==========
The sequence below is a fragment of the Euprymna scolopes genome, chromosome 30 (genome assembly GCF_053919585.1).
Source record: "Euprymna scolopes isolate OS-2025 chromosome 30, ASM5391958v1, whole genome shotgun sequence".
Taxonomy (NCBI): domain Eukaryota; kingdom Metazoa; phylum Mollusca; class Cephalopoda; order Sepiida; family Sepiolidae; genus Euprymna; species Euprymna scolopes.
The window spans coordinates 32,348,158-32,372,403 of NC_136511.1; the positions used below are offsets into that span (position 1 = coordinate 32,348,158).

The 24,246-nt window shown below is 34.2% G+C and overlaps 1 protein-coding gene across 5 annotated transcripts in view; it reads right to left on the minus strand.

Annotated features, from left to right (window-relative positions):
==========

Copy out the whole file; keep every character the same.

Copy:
The sequence below is a fragment of the Euprymna scolopes genome, chromosome 30 (genome assembly GCF_053919585.1).
Source record: "Euprymna scolopes isolate OS-2025 chromosome 30, ASM5391958v1, whole genome shotgun sequence".
Taxonomy (NCBI): domain Eukaryota; kingdom Metazoa; phylum Mollusca; class Cephalopoda; order Sepiida; family Sepiolidae; genus Euprymna; species Euprymna scolopes.
The window spans coordinates 32,348,158-32,372,403 of NC_136511.1; the positions used below are offsets into that span (position 1 = coordinate 32,348,158).

The 24,246-nt window shown below is 34.2% G+C and overlaps 1 protein-coding gene across 5 annotated transcripts in view; it reads right to left on the minus strand.

Annotated features, from left to right (window-relative positions):